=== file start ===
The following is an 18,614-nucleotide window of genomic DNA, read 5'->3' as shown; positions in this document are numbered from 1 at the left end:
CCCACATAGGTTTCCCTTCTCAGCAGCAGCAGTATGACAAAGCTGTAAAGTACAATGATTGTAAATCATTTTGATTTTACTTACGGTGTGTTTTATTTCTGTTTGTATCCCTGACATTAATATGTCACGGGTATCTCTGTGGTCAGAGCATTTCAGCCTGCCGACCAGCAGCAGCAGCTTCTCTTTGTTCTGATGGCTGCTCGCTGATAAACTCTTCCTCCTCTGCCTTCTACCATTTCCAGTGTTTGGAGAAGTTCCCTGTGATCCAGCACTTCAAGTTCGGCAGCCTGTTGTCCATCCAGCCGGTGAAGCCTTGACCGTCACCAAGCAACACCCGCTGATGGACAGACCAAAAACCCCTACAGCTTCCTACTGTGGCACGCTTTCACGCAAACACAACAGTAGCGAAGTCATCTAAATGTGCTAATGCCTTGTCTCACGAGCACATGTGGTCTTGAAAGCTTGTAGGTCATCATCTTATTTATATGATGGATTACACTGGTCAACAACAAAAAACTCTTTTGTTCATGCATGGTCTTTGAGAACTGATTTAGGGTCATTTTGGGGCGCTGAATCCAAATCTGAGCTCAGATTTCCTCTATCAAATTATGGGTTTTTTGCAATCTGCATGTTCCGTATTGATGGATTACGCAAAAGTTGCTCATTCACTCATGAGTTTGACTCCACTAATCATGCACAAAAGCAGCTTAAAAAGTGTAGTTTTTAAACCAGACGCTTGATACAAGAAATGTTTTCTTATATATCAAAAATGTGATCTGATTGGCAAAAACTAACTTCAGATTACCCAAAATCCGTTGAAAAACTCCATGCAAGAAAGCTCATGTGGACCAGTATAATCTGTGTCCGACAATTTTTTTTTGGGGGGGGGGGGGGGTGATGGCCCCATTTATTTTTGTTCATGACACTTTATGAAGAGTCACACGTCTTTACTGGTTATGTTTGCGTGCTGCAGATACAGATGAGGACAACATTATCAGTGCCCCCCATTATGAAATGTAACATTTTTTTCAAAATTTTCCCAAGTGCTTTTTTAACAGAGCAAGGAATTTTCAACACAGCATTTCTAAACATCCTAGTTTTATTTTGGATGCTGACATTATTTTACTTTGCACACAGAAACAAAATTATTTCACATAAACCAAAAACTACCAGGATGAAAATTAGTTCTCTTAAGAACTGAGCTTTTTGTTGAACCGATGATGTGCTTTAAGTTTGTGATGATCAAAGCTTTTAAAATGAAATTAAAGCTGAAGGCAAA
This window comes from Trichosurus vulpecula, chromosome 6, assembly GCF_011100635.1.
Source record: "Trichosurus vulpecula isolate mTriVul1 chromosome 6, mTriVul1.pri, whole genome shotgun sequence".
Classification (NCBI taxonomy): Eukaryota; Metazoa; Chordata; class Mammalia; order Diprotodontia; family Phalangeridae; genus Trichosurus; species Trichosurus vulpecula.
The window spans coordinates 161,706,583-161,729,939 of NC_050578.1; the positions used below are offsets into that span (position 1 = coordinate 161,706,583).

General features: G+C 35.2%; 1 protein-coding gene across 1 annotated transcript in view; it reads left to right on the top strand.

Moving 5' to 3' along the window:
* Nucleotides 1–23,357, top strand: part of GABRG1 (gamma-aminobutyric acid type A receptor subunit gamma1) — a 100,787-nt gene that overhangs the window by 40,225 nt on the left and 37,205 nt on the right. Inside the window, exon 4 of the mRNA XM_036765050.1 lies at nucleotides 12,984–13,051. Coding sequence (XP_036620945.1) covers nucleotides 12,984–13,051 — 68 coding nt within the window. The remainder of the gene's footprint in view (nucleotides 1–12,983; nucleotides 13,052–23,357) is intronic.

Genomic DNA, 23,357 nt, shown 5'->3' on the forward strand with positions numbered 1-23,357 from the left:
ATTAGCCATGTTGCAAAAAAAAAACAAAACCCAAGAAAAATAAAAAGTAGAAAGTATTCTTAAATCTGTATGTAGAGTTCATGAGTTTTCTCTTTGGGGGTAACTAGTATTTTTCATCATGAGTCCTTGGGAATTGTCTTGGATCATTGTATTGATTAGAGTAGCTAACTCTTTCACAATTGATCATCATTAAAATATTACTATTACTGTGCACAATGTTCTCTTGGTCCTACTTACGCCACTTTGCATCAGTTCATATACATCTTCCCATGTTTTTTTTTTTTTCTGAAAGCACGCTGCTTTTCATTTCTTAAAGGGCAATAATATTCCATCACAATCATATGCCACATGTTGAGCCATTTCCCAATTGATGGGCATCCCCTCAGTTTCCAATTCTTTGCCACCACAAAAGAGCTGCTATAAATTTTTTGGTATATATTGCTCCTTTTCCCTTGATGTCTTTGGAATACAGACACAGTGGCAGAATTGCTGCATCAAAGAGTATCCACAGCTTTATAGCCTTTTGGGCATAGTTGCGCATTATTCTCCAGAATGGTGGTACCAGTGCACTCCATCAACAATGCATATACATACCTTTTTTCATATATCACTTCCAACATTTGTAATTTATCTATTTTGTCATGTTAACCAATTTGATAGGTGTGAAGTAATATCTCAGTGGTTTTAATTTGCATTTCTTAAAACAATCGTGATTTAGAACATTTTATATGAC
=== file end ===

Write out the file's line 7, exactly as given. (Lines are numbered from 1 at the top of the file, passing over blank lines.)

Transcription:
General features: G+C 35.2%; 1 protein-coding gene across 1 annotated transcript in view; it reads left to right on the top strand.